THE TORMENTS OF GIANT BAD FEELINGS I am just a bundle of feelings. I never imagined one could have such a variety of them as I am now experiencing. Most of them are bad ones and I am greatly disturbed by them. Really, I doubt whether I am sanctified, on account of the feelings I have. Do sanctified people always feel joyful? I have heard that they do, and if it is true that they do, then I am not sanctified. Big doubts take up company with me every morning, and so long as I feel as I do I do not
Robert Lee Berry—Adventures in the Land of Canaan

Gilgal, in Deuteronomy 11:30 what the Place Was.
That which is said by Moses, that "Gerizim and Ebal were over-against Gilgal," Deuteronomy 11:30, is so obscure, that it is rendered into contrary significations by interpreters. Some take it in that sense, as if it were near to Gilgal: some far off from Gilgal: the Targumists read, "before Gilgal": while, as I think, they do not touch the difficulty; which lies not so much in the signification of the word Mul, as in the ambiguity of the word Gilgal. These do all seem to understand that Gilgal which
John Lightfoot—From the Talmud and Hebraica

Of Preparation.
That a Christian ought necessarily to prepare himself before he presume to be a partaker of the holy communion, may evidently appear by five reasons:-- First, Because it is God's commandment; for if he commanded, under the pain of death, that none uncircumcised should eat the paschal lamb (Exod. xii. 48), nor any circumcised under four days preparation, how much greater preparation does he require of him that comes to receive the sacrament of his body and blood? which, as it succeeds, so doth it
Lewis Bayly—The Practice of Piety

Peaceable Principles and True: Or, a Brief Answer to Mr. D'Anver's and Mr. Paul's Books against My Confession of Faith, and Differences in Judgment About Baptism no Bar to Communion.
WHEREIN THEIR SCRIPTURELESS NOTIONS ARE OVERTHROWN, AND MY PEACEABLE PRINCIPLES STILL MAINTAINED. 'Do ye indeed speak righteousness, O congregation? do ye judge uprightly, O ye sons of men?'--Psalm 58:1 SIR, I have received and considered your short reply to my differences in judgment about water baptism no bar to communion; and observe, that you touch not the argument at all: but rather labour what you can, and beyond what you ought, to throw odiums upon your brother for reproving you for your error,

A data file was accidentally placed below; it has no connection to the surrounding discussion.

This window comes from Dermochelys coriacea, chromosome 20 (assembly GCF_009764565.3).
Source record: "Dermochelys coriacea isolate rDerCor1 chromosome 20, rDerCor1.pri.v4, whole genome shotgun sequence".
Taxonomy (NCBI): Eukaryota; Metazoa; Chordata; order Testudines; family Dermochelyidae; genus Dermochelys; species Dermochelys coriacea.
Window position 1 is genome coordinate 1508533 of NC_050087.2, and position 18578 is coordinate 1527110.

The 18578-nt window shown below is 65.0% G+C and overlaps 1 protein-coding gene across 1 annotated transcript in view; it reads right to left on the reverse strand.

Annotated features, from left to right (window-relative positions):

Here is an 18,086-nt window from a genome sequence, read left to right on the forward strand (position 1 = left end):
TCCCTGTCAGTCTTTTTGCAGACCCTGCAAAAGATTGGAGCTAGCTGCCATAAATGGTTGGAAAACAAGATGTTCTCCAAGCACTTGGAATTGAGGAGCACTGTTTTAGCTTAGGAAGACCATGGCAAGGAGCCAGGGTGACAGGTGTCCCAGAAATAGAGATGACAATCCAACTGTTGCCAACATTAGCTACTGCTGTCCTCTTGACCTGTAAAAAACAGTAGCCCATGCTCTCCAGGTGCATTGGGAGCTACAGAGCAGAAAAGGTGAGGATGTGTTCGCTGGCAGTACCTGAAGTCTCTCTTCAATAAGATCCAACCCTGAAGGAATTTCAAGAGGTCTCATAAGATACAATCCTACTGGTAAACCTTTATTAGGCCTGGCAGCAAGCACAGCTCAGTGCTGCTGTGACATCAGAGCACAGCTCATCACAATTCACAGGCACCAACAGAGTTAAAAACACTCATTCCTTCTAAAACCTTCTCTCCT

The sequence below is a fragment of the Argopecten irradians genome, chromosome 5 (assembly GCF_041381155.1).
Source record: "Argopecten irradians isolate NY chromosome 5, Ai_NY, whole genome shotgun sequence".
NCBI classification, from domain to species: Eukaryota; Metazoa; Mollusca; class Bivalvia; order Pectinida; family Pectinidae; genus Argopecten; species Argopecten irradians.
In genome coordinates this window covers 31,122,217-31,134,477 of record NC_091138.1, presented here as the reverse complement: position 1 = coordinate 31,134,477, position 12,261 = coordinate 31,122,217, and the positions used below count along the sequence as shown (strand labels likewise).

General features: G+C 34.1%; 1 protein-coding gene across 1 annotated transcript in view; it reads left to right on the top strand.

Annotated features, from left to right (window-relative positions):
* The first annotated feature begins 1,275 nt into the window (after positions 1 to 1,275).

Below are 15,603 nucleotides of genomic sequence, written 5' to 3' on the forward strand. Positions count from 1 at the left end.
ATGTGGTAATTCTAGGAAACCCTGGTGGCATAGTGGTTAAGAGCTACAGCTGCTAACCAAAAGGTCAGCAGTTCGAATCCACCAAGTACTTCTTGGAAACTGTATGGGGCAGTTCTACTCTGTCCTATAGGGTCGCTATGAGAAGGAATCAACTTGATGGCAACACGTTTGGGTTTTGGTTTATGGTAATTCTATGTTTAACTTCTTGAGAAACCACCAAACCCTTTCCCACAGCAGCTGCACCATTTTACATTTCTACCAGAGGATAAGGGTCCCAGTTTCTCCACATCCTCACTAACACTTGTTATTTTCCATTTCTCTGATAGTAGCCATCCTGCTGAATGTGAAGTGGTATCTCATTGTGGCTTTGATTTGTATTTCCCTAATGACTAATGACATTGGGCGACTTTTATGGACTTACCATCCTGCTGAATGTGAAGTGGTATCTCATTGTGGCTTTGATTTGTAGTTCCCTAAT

John Bunyan—The Works of John Bunyan Volumes 1-3

Fragrant Spices from the Mountains of Myrrh. "Thou Art all Fair, My Love; There is no Spot in Thee. " --Song of Solomon iv. 7.
FRAGRANT SPICES FROM THE MOUNTAINS OF MYRRH. HOW marvellous are these words! "Thou art all fair, My love; there is no spot in thee." The glorious Bridegroom is charmed with His spouse, and sings soft canticles of admiration. When the bride extols her Lord there is no wonder, for He deserves it well, and in Him there is room for praise without possibility of flattery. But does He who is wiser than Solomon condescend to praise this sunburnt Shulamite? Tis even so, for these are His own words, and were
Charles Hadden Spurgeon—Till He Come

The book of Joshua is the natural complement of the Pentateuch. Moses is dead, but the people are on the verge of the promised land, and the story of early Israel would be incomplete, did it not record the conquest of that land and her establishment upon it. The divine purpose moves restlessly on, until it is accomplished; so "after the death of Moses, Jehovah spake to Joshua," i. 1. The book falls naturally into three divisions: (a) the conquest of Canaan (i.-xii.), (b) the settlement of the
John Edgar McFadyen—Introduction to the Old Testament